On June 27, the Financial Services Authority will publish its conclusions on how financial products should be sold. Its Re-tail Distribution Review will look at the role of commission and how it affects the advice independent financial advisers and brokers give to their customers.
We already know that commission does have an impact on advice because it affects sales. When providers want to sell more of a particular product or draw a new one to the attention of advisers, they raise the commission on that item. When they want to sell less of an unprofitable line – such as some stakeholder pensions – they cut the commission. Such is business.
The fact that commission levels affect overall sales does not mean that any individual adviser will always be influenced more by the commission they will earn than the interests of their clients.
But the presence of commission creates a conflict of interest – the best mortgage deal for clients may not be the best one for advisers to sell.
This is a conflict that brokers will resolve in their own way. The best will ignore the commission, others will not.
So customers buying mortgages – or investing in cars or computers – faced with those who make their livings from commission on sales should be cautious.
At least part of an adviser’s motivation when recommending products could be the commission they will earn.
This was the point I made in answer to a question at the Building Societies Association’s annual conference in Bournemouth last month. If I’d said ‘close your windows when you go out or you might get burgled’, the 99% of passers-by who are honest would not be offended.
And the 99% of decent, hard-working and modestly remunerated brokers should not be upset when someone says you cannot fully trust advice that is given in a commission environment. It is common sense.
There’s another danger that commission brings. Two years ago, I investigated its role in the financial sales process for Radio 4.
A broker told me that the commission paid on mortgage products was so low that he had to sell other products, main-ly insurance, to make ends meet.
In that sense, he agreed that mortgage sales were loss-leaders for selling life, critical illness and payment protection insurance, even home and contents insurance.
Sales of some of these products have been criticised by the FSA as inappropriate. So again, customers have to be wary of what is being sold alongside their mortgages.
Since that programme was made, a new danger has emerged. Many brokers who are whole of market for mortgages – which under the regulator’s confusing rules does not mean they have to cover the whole of the market – are tied agents when it comes to insurance sales. So even when the type of insurance is appropriate, the particular product sold by brokers might not be the best value to cover that risk.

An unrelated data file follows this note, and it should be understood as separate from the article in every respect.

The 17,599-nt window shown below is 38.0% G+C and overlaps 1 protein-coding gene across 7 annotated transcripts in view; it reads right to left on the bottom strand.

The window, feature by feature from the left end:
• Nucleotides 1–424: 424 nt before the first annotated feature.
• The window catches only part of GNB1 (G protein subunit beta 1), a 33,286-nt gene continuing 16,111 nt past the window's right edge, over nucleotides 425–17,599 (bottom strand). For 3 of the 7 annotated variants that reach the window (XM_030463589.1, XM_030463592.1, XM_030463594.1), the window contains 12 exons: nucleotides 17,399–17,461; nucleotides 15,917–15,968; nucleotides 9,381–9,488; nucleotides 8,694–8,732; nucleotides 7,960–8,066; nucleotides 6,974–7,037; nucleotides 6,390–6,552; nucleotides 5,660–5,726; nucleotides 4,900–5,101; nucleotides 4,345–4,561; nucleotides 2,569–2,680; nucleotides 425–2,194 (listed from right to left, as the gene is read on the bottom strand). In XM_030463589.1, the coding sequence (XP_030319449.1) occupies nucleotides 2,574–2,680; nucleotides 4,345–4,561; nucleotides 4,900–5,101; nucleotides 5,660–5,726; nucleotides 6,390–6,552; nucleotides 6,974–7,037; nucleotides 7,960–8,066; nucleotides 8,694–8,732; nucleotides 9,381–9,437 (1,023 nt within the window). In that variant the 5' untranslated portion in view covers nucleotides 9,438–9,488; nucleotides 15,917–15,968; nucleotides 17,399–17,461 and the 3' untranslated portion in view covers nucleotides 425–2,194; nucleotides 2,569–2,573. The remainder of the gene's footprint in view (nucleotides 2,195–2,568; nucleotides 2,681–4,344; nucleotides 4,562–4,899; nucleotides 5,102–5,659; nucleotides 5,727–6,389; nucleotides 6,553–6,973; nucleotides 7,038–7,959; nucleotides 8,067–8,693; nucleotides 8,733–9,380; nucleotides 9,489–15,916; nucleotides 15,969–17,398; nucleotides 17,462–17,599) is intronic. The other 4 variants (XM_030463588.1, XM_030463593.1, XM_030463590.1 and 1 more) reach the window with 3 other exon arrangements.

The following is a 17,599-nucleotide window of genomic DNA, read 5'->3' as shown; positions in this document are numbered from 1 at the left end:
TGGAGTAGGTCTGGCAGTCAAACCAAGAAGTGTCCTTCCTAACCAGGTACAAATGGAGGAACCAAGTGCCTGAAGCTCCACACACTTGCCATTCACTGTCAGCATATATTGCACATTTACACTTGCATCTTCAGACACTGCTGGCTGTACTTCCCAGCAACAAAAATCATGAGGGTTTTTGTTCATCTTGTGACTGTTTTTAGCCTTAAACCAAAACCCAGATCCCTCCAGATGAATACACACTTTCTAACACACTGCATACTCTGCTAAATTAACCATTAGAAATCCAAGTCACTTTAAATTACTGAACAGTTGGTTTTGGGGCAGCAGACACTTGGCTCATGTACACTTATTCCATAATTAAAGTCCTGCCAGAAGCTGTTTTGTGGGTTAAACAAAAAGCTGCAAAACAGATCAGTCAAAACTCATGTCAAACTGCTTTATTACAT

Customers may do better buying their mortgages from brokers but also checking independently what insurance they need and shopping around for it. And of course, some brokers are not whole of market even for mortgage products. Their advice will always be partial and they should be avoided.
The mortgage broking profession is relatively new – 20 years ago, people who wanted to buy property went to their local bank or building society and took one of the few products available. There were no best buy tables and no discount, fixed or capped deals. Buying mortgages was simple, if poor value for money. Today there is far more choice – perhaps too much.
Two weeks ago, Moneyfacts. co.uk told me it had 10,665 mortgage products on its database, compared with just a year ago when it had 6,437.
In one sense, this in-crease shows that competition is working. It is creating choice and driving down prices.
But in another way, it is not. It is presenting the public with a choice of products so baffling that it is impossible for individual consumers to say which is the best one for their needs.
Unable to choose rationally from this bewildering array, they turn to the experts for help. Recent estimates suggest that three-quarters of all mortgage sales are made through brokers. In the market as it exists today, brokers are essential.
But they have to be paid. And even if their pay is disguised as commission from lenders, and many brokers take fees as well as commission, ultimately customers will pay higher prices for their mortgages.
In many cases, the commission that providers pay to brokers is taken from customers directly as part of arrangement fees. So mortgage broking has become an additional cost when buying homes. It may be small compared with estate agent fees, the cost of removal firms and Stamp Duty. But unlike them it is repeated every few years when property is remortgaged to get another deal.
In such a complex market, paying for good mortgage brokers is the one expense of moving that can save borrowers money in the long run. Which is why it is so important for them to treat that advice cautiously and to be sure it is given in their interests, not in the interest of earning commission.
Paul Lewis is a freelance financial journalist who presents Money Box on Radio 4